The Second Crusade: Scope and Consequences

By Barber, Malcolm | The Catholic Historical Review, July 2004 | Go to article overview

The Second Crusade: Scope and Consequences


Barber, Malcolm, The Catholic Historical Review


The Second Crusade: Scope and Consequences. Edited by Jonathan Phillips and Martin Hoch. (Manchester: Manchester University Press. Distributed in the United States by Palgrave, New York. 2001. Pp. xxi, 234. Paperback.)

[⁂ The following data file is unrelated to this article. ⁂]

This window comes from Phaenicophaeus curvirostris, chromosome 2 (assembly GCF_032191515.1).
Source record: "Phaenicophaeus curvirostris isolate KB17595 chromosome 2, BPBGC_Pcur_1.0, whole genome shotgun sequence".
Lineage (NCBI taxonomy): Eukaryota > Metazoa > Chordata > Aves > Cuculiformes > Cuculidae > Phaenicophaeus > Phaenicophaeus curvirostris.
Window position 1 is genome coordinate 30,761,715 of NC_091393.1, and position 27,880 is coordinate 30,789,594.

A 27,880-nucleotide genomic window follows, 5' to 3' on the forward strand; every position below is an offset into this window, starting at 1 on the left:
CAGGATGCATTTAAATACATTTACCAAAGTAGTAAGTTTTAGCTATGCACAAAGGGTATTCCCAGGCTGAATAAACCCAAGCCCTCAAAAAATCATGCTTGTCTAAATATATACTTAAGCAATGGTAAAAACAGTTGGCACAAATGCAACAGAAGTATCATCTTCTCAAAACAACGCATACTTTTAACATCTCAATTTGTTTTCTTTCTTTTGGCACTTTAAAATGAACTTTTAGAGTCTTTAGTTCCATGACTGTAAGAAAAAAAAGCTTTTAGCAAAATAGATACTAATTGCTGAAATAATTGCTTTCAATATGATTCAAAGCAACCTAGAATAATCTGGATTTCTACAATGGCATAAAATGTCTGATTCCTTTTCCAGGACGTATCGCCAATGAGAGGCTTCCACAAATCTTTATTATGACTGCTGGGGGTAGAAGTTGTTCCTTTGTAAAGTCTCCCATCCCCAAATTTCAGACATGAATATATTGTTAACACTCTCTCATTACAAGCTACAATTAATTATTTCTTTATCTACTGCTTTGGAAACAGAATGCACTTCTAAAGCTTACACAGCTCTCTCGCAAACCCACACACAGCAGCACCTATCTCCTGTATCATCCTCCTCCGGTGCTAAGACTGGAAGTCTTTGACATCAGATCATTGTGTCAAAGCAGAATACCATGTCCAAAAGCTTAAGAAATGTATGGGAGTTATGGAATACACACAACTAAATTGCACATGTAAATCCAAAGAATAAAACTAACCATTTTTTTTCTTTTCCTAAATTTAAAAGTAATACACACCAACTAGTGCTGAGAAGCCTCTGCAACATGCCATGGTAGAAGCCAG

This is a collection of ten papers presented at the International Medieval Congress at Leeds in 1998 to mark the 850th anniversary of the fruitless attack on Damascus in July, 1148. Naturally, contemporary chroniclers did not feel much enthusiasm for writing up this expedition in the way their predecessors had done after the First Crusade, but nevertheless the consequences were equally profound. Urban IFs initiative ensured that thereafter papal identity would be tightly bound to the crusades, so that, as Rudolf Hiestand sees it, the Second Crusade was a turning-point for the papacy, plunging it into a crisis as serious as those of 1080, 1130, and 1159. At the same time, Eugenius Ill's negligence in failing to involve the Latins of the East in his original plans meant that, when it all went wrong, the latent rivalry of the great patriarchates reappeared and the Jerusalem Church "started styling itself mater omnium ecclesiarum'' in evident defiance of Rome. This was symptomatic of a wider rift between the Latins of the East and the West, for while crusading by no means ceased, it was sufficiently discredited to make it difficult to mount expeditions of any size. Thus, it is not surprising that, as Timothy Reviter shows, the plan for a crusade in 1150 to repair the damage proved abortive. This did not mean, however, that William of Tyre's assertion that this was the beginning of the decline of the crusader states need be accepted. Martin Hoch points out that, even after the crusade, the Damascenes were still willing to renew the alliance of 1140, while the Franks remained strong enough to take Ascalon in 1153 and to launch a series of expeditions into Egypt in the 1160's.There is indeed good reason to think that the problems which led to 1187 are not really evident until c. 1180, but it might nevertheless be suggested that the Second Crusade did have long-term strategic implications for the crusader states, opening the way for Nur ad-Din to take over Damascus and thus creating a situation in which Prankish intervention in Egypt became imperative. Certainly, as Carole Hillenbrand demonstrates, Zengi's base in Mosul rather than Aleppo meant that Damascus was less important to him than for Nur ad-Din, while his appalling reputation for brutality and treachery strengthened Damascene determination to resist him.

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